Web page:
Ambassador Remco van Wijngaarden.
Dr. Surasri Kidtimonton, Secretary-General of the Office of National Water Resources.
Distinguished guests, colleagues, and friends.
Let me begin by thanking you Ambassador for hosting the joint briefing on the UN Water Conference.
Your government’s leadership together with the Republic of Tajikistan is vital in the lead up to the Water Conference and securing voluntary commitments to accelerate progress.
Water is intricately tied to all areas of our lives, just as it is vital for all life on earth. Yet this most precious resource is increasingly in short supply globally.
Many of us take freshwater for granted, while a quarter of the world’s population uses unsafe drinking water.
The planet’s water bodies are being polluted at alarming rates with the equivalent of one garbage truck full of plastic being dumped into our oceans every minute, with majority of this coming from rivers.
That is why we need effective, integrated, and coordinated actions at all levels of societies with the involvement of politicians, businesses, scientists, and young people.
We need all stakeholders to work together on resilient, replicable, and lasting solutions to preserve our water sources under stress from human activities and climate change.
As the highest-profile water-related event at the UN in a half century, the Water Conference will be a perfect opportunity to address the global water crisis.
Its comprehensive dialogues will allow countries to change gears and accelerate much-needed actions.
Unlike the binding Paris Agreement on climate change and the upcoming Nairobi Agreement to end plastic waste, the Water Action Agenda adopted at the Conference will be voluntary.
However, its implementation will be a make-or-break decision that must be predicated on the operating principle of being action-oriented in a comprehensive manner.
This approach must underlie our collective vision for scaling up implementation, mobilizing resources and tracking progress.
Thailand has an important role to play in this within the region and we already seeing significant commitments in country in line with the Water Action Agenda.
Access to clean freshwater and sanitation is a basic human right anchored in SDG 6, and Thailand has made good progress on this goal, based on ESCAP’s analysis.
A robust evidence base is critical for effective water resource management and the country’s National Hydroinformatics Data Center collects data on a broad range of water-related issues from over 50 agencies nationwide. This supports closer coordination, forecasts, and disaster warning.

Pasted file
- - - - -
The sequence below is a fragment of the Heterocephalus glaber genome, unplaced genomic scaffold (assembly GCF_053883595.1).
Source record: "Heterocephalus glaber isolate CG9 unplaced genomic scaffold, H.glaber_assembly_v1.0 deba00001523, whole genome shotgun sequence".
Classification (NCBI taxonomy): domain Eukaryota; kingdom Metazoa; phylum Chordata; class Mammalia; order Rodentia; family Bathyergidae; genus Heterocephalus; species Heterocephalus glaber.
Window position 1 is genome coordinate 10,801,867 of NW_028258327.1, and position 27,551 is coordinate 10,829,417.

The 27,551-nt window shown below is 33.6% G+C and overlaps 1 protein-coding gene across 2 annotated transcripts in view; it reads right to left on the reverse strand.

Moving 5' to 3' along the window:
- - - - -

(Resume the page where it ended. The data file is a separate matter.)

Thailand is also building capacity for advanced big earth data technologies for monitoring and evaluating progress on SDG 6.
In addition, it has joined a UN initiative to educate young people in schools about sustainable ancestral practices that utilize rainwater as a crucial freshwater resource during seasonal droughts.
Solutions such as this will be key to alleviating water shortages in the face of a changing climate.
Other locally owned solutions must advance water sustainability in both urban and rural areas, promote integrated water resources management practices, adopt nature-based water solutions, and deploy science-based technologies, including digitization.
Thailand is also engaging internationally through the Asia-Pacific Water Forum partnership.
Cross-national cooperation will be vital, going forward, as transboundary rivers basins like the Mekong account for 60 per cent of the world’s freshwater resources.
We need firm political commitments across nations within ASEAN and Thailand can serve as a catalyst for this.
UNEP will speak more to the transboundary dimension, including opportunities for closer cooperation and scaling up actions to prevent and reduce impacts on transboundary water sources.
As for the UN Country Team, we are prioritizing three broad areas of engagement where we bring to bear targeted policy advice, cutting-edge science, and our convening power on water management issues.
One involves supporting the responsible use of antimicrobials in aquaculture to help preserve freshwater sources while also improving public health. This is being led by FAO and the Ministry of Agriculture and Cooperatives which will also support the strengthening of sustainable food systems in the country.
The second targets tracking plastic leakage and waste accumulation hotspots along the Mekong River to inform policies. 258 locations in Thailand have been identified using digital technology and young citizen scientists. UNEP’s leadership has been critical in generating the scientific knowledge as we leverage financial mechanisms for uptake and behavioral change.
And three, our ongoing waste assessments across 20 cities led by UN-HABITAT and UNIDO is translating into developing a pipeline of bankable projects in partnership with the Asian Development Bank and municipalities to fund sustainable solutions for waste management.
The UN Water Conference will flesh out these and other pressing issues in far more detail.
It will also map the way forward through actionable policies and interventions for the region and the entire planet.
Let me thank you Ambassador for your hospitality and leadership.
I am very much looking forward to hearing the latest from Dr. Surasri as he shares the government’s perspective in the run up to the UN Water Conference.